Let’s start with Ernest Hemingway, Kurt Cobain and Marilyn Monroe. All incredible talents. All who lost their lives presumably to drug overdoses, presumably because the pain of their illness was too much to bear, all before more traditional methods of therapy and assistance were available. Add Vincent Van Gogh to that list, who of course lost his battle to a disease that probably didn’t even have a name during his lifetime.
The next group falls into the “fading celebrity status” list. Catherine Zeta-Jones was popular for a while back in the ’80s and ’90s but it seems as her star status began to dwindle, suddenly she was willing to “come forward” and admit her illness. Do some of these stars use their bipolar as an excuse for not having worked in years? Do they made the public admission to gain a small amount of attention, hoping to use it to work their way back into the spotlight? Actors like Fisher and Duke haven’t seen a spotlight in decades, and Axl Rose faded twenty years ago. Suddenly, it’s ok to admit they have bipolar. But why are they stepping forward now to inform the world of their illness?
Of course, singers like Britney Spears seem to use their illness to excuse their horrific public behavior and whacky antics. I wouldn’t be surprised if Lindsay Lohan was next on the list of celebrities who claim bipolar as an affliction that prevents them from showing up on time to press dates and keeps them from being able to pay their taxes.
As someone with bipolar disorder, I recognize the shame involved and the stigma attached to the disease. It is crippling. And I am guilty of not telling anyone for a long time for those exact reasons. But why are celebrities suddenly stepping forward and “pleading insanity”? Is it for the attention? Is it in an effort to try to regain a little stardom by way of sympathy? Is it a way to say, “Look at me! Here I am! The only reason I haven’t worked in years is because I’m bipolar! But I’m broke and need the money so I’m stepping forward hoping for a resurgence in popularity”.
When you Google “list of celebrities who are bipolar”, the list is very long but it does not contain many names you might have heard of. Lots of authors and poets, lots of artists and public figures from decades ago. But since roughly 1 in 4 adults suffers from some sort of mental illness, many of those bipolar, why isn’t the list longer? Or more updated? Why aren’t there names of more popular celebrities? Are movie stars exempt from having bipolar? Or is that list longer than we think and they just aren’t owning up to their illness?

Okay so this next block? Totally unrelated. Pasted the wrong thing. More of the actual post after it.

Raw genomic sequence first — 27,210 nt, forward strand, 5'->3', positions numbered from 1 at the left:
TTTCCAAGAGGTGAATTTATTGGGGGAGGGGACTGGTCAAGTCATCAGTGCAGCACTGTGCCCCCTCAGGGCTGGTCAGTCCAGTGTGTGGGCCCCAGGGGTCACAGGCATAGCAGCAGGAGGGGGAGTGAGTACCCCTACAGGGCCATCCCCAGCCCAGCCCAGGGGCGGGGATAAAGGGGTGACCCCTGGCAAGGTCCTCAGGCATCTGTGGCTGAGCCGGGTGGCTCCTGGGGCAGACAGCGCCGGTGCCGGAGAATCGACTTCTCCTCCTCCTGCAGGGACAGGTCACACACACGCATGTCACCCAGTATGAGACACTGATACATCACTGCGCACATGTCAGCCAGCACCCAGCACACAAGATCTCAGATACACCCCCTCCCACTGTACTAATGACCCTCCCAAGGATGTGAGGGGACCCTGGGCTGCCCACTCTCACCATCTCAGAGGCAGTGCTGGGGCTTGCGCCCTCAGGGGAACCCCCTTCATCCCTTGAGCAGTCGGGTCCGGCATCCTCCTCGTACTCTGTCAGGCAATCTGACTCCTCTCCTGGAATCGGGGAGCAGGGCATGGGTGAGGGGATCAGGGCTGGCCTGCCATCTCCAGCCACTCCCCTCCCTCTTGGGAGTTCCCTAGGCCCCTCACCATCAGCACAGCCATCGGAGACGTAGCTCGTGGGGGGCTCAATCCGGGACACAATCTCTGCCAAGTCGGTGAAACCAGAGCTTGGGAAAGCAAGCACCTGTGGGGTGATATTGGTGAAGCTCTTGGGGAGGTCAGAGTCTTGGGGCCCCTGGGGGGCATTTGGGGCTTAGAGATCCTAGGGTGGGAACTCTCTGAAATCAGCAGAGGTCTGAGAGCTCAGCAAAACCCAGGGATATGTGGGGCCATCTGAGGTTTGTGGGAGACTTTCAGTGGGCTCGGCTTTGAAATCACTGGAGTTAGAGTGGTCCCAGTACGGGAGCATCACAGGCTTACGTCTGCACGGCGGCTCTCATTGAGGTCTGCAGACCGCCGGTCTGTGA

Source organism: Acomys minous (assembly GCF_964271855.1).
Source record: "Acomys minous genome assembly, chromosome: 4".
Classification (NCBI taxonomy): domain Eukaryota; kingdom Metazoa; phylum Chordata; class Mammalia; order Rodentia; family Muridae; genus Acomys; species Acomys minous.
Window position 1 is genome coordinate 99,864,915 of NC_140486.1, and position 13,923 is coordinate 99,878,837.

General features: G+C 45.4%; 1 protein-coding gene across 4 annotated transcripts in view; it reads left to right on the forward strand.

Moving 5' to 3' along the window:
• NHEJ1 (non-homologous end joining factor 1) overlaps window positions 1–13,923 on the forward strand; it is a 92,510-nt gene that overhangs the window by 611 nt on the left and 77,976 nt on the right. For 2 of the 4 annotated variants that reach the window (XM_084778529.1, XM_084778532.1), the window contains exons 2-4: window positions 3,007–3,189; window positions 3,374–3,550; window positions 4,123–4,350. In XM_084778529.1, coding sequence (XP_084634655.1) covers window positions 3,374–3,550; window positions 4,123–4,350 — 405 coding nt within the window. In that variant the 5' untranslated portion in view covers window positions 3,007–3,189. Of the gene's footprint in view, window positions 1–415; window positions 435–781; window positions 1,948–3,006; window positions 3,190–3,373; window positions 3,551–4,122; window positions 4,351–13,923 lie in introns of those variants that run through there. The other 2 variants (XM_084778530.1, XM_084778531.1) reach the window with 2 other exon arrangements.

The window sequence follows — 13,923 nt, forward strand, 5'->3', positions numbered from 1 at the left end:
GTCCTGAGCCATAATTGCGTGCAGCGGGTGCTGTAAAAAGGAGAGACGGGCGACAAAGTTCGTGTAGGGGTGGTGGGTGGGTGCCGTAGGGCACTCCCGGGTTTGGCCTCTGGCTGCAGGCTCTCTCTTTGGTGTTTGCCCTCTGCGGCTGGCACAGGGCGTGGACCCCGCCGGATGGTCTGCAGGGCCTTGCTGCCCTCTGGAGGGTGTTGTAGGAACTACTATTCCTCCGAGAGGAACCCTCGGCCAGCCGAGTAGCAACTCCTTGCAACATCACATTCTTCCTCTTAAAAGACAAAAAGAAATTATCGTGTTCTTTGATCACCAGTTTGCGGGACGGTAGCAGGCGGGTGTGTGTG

I think it’s the latter. And I wish that wasn’t the case. Celebrities are in the unique position of having a large public following of people who have such adoration for them that they’d be willing to do just about anything for their favorite star. Celebrities with bipolar could step forward to promote awareness, reduce stigma and help to eliminate the shame that comes with this lifelong affliction. You know they’re out there. Are they afraid to admit they have a mental illness?
I saw on TV recently that Magic Johnson was publicly offering love and support to his openly gay son. He commented that there are no publicly homosexual athletes in professional sports. We know that can’t possibly be true. They have to exist. But those people, too, are afraid to admit their lifestyle for fear of how their teammates or fans would react. I remember when Johnson stepped forward to admit having contracted HIV/AIDS nearly twenty years ago. Since that time, he has lost his basketball career, but he has used his illness to promote awareness and reduce the stigma associated with his disease. He has used his “disadvantage” to the public’s advantage. He has done amazing work raising money and supporting organizations involved with the work being done with HIV/AIDS and in my opinion, he is more of a hero now than he was playing basketball.
I think mentally ill celebrities are also afraid of “coming out” and admitting their illness. I hope those who are making the admission are not stepping forward for the mere purpose of re-igniting a dying career. I hope they are doing it to make an effort to reduce the shame and stigma attached with bipolar disorder. I hope they are doing it to help make a difference. They have a public voice, and they could use it to help make such fantastic and much-needed progress in the world of misunderstood mental illnesses if they would just ‘fess up. Kind of like Magic Johnson. His illness affected his career, but perhaps it changed his life for the better. I’d like to think that he is happier now knowing that he is doing good work for good people.
Princess Leia’s Carrie Fisher has done just that. Sure, her acting career may have faded. But she is responsible for such fabulously “truthful” accounts (disguised as fiction) like “Wishful Drinking”, “Postcards from the Edge” and “The Best Awful”. Ms. Fisher is candid and frank about her disorders and she has stepped forward and is helping to raise awareness.
So listen up, Hollywood. Don’t be afraid. Come forward and make yourselves heard. You may find that the work you do for mental illness is priceless and worth more than that shiny little statue you probably won’t ever win, anyway. Use your public image to promote awareness. You may learn that it’s more rewarding than the red carpet. Who says you can’t be both an actor and an advocate?
May the Force Be With You.